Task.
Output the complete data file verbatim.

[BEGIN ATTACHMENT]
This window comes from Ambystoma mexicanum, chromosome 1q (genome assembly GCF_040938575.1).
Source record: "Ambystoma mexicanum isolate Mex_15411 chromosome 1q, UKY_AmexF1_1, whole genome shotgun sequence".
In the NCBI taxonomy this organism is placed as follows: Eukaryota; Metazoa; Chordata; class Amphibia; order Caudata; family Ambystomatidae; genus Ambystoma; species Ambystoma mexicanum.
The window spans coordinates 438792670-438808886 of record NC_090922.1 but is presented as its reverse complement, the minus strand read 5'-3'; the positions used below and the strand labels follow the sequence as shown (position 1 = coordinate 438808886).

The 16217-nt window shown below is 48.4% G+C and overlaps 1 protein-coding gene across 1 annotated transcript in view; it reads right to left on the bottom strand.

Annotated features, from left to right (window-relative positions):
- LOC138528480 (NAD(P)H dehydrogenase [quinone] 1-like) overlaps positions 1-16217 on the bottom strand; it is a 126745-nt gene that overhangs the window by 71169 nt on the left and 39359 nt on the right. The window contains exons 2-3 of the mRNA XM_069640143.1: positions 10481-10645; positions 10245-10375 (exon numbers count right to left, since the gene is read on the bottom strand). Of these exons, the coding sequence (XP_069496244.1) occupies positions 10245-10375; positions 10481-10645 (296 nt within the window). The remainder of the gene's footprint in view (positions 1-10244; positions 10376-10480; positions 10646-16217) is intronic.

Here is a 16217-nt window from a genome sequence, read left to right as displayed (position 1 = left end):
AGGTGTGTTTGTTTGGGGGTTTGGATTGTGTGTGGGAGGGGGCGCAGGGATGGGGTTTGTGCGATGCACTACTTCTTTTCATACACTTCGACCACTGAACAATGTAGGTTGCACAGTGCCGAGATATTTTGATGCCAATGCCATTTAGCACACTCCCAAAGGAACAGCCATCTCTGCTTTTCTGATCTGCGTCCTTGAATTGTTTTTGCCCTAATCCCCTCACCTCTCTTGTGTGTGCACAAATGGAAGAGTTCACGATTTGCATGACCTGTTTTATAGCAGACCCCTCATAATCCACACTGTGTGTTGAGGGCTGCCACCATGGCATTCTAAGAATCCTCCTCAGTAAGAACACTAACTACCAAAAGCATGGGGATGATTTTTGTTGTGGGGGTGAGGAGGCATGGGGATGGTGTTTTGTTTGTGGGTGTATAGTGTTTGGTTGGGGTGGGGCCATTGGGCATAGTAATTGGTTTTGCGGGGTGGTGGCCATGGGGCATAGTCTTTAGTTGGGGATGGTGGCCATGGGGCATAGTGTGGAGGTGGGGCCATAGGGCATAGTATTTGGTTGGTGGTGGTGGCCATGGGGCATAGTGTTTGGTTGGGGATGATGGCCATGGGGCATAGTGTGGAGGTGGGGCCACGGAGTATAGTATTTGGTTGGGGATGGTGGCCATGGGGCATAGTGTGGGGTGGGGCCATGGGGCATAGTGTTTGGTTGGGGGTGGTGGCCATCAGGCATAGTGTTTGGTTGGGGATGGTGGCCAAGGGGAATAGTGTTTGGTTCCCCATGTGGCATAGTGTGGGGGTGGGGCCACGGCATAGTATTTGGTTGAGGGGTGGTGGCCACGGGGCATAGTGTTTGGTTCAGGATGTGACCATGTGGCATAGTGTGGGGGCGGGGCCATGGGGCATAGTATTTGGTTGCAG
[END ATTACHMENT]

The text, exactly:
This window comes from Ambystoma mexicanum, chromosome 1q (genome assembly GCF_040938575.1).
Source record: "Ambystoma mexicanum isolate Mex_15411 chromosome 1q, UKY_AmexF1_1, whole genome shotgun sequence".
In the NCBI taxonomy this organism is placed as follows: Eukaryota; Metazoa; Chordata; class Amphibia; order Caudata; family Ambystomatidae; genus Ambystoma; species Ambystoma mexicanum.
The window spans coordinates 438792670-438808886 of record NC_090922.1 but is presented as its reverse complement, the minus strand read 5'-3'; the positions used below and the strand labels follow the sequence as shown (position 1 = coordinate 438808886).

The 16217-nt window shown below is 48.4% G+C and overlaps 1 protein-coding gene across 1 annotated transcript in view; it reads right to left on the bottom strand.

Annotated features, from left to right (window-relative positions):
- LOC138528480 (NAD(P)H dehydrogenase [quinone] 1-like) overlaps positions 1-16217 on the bottom strand; it is a 126745-nt gene that overhangs the window by 71169 nt on the left and 39359 nt on the right. The window contains exons 2-3 of the mRNA XM_069640143.1: positions 10481-10645; positions 10245-10375 (exon numbers count right to left, since the gene is read on the bottom strand). Of these exons, the coding sequence (XP_069496244.1) occupies positions 10245-10375; positions 10481-10645 (296 nt within the window). The remainder of the gene's footprint in view (positions 1-10244; positions 10376-10480; positions 10646-16217) is intronic.

Here is a 16217-nt window from a genome sequence, read left to right as displayed (position 1 = left end):
AGGTGTGTTTGTTTGGGGGTTTGGATTGTGTGTGGGAGGGGGCGCAGGGATGGGGTTTGTGCGATGCACTACTTCTTTTCATACACTTCGACCACTGAACAATGTAGGTTGCACAGTGCCGAGATATTTTGATGCCAATGCCATTTAGCACACTCCCAAAGGAACAGCCATCTCTGCTTTTCTGATCTGCGTCCTTGAATTGTTTTTGCCCTAATCCCCTCACCTCTCTTGTGTGTGCACAAATGGAAGAGTTCACGATTTGCATGACCTGTTTTATAGCAGACCCCTCATAATCCACACTGTGTGTTGAGGGCTGCCACCATGGCATTCTAAGAATCCTCCTCAGTAAGAACACTAACTACCAAAAGCATGGGGATGATTTTTGTTGTGGGGGTGAGGAGGCATGGGGATGGTGTTTTGTTTGTGGGTGTATAGTGTTTGGTTGGGGTGGGGCCATTGGGCATAGTAATTGGTTTTGCGGGGTGGTGGCCATGGGGCATAGTCTTTAGTTGGGGATGGTGGCCATGGGGCATAGTGTGGAGGTGGGGCCATAGGGCATAGTATTTGGTTGGTGGTGGTGGCCATGGGGCATAGTGTTTGGTTGGGGATGATGGCCATGGGGCATAGTGTGGAGGTGGGGCCACGGAGTATAGTATTTGGTTGGGGATGGTGGCCATGGGGCATAGTGTGGGGTGGGGCCATGGGGCATAGTGTTTGGTTGGGGGTGGTGGCCATCAGGCATAGTGTTTGGTTGGGGATGGTGGCCAAGGGGAATAGTGTTTGGTTCCCCATGTGGCATAGTGTGGGGGTGGGGCCACGGCATAGTATTTGGTTGAGGGGTGGTGGCCACGGGGCATAGTGTTTGGTTCAGGATGTGACCATGTGGCATAGTGTGGGGGCGGGGCCATGGGGCATAGTATTTGGTTGCAG